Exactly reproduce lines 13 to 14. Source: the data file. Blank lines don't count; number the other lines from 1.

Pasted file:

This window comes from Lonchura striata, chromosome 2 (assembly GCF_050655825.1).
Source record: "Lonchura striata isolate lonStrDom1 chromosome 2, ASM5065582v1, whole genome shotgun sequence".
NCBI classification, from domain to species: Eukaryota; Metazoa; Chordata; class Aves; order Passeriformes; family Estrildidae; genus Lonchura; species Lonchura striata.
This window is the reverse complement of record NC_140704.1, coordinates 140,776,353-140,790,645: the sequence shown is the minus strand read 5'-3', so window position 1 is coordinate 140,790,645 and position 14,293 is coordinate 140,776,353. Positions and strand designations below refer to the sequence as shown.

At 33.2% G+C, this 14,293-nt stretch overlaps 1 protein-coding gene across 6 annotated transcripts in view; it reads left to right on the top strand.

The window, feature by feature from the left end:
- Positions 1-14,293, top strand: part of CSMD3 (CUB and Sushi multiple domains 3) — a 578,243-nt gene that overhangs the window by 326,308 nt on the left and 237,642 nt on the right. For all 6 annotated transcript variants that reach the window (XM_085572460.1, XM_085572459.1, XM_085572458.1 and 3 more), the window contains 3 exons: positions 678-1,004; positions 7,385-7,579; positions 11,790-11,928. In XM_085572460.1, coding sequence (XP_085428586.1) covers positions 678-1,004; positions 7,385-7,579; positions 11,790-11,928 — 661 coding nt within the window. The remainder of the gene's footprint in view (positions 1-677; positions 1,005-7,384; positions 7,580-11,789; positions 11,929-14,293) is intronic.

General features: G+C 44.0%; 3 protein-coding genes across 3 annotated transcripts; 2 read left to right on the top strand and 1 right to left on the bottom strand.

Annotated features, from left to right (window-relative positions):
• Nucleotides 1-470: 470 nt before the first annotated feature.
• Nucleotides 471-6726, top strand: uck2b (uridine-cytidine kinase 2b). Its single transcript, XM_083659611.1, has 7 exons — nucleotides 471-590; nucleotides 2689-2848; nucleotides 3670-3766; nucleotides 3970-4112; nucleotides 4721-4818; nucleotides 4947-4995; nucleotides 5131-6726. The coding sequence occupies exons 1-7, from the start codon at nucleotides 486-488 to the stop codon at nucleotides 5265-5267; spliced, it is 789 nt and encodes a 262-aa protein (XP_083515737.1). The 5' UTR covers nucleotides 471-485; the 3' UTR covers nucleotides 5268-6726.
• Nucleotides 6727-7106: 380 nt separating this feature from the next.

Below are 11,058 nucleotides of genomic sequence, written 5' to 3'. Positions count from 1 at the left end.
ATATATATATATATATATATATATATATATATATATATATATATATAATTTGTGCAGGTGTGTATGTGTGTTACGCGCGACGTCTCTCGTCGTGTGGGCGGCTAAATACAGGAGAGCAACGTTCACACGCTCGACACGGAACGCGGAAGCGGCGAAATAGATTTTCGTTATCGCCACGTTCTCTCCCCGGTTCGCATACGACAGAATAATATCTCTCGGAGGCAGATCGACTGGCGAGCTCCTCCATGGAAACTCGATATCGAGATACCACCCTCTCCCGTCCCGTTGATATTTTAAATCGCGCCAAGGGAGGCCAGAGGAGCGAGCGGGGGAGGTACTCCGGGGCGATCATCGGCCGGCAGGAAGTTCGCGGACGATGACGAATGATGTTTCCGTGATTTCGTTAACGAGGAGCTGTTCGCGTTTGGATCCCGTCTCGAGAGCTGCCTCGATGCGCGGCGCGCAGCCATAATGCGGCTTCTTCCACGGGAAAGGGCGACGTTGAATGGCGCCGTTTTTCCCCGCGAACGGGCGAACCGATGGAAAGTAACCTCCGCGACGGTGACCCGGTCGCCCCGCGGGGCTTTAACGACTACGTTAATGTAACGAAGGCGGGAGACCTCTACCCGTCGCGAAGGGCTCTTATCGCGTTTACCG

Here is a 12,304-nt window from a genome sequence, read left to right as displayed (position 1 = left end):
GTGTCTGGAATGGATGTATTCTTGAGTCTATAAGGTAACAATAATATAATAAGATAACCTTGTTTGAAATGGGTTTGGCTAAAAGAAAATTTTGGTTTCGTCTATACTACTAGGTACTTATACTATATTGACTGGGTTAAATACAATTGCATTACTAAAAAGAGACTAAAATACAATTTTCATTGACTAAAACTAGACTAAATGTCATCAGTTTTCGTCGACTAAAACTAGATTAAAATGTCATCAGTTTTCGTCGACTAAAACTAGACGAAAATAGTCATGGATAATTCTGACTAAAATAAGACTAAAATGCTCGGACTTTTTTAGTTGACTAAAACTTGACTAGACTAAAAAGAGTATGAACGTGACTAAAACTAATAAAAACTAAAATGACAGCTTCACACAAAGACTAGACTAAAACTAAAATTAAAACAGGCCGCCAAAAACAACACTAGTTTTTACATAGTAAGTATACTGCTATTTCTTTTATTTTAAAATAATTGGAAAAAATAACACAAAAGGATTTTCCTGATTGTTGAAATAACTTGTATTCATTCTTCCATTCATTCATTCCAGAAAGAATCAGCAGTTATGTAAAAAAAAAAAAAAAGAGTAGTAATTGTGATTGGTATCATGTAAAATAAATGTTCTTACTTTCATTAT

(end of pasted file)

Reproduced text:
Below are 11,058 nucleotides of genomic sequence, written 5' to 3'. Positions count from 1 at the left end.
ATATATATATATATATATATATATATATATATATATATATATATATAATTTGTGCAGGTGTGTATGTGTGTTACGCGCGACGTCTCTCGTCGTGTGGGCGGCTAAATACAGGAGAGCAACGTTCACACGCTCGACACGGAACGCGGAAGCGGCGAAATAGATTTTCGTTATCGCCACGTTCTCTCCCCGGTTCGCATACGACAGAATAATATCTCTCGGAGGCAGATCGACTGGCGAGCTCCTCCATGGAAACTCGATATCGAGATACCACCCTCTCCCGTCCCGTTGATATTTTAAATCGCGCCAAGGGAGGCCAGAGGAGCGAGCGGGGGAGGTACTCCGGGGCGATCATCGGCCGGCAGGAAGTTCGCGGACGATGACGAATGATGTTTCCGTGATTTCGTTAACGAGGAGCTGTTCGCGTTTGGATCCCGTCTCGAGAGCTGCCTCGATGCGCGGCGCGCAGCCATAATGCGGCTTCTTCCACGGGAAAGGGCGACGTTGAATGGCGCCGTTTTTCCCCGCGAACGGGCGAACCGATGGAAAGTAACCTCCGCGACGGTGACCCGGTCGCCCCGCGGGGCTTTAACGACTACGTTAATGTAACGAAGGCGGGAGACCTCTACCCGTCGCGAAGGGCTCTTATCGCGTTTACCG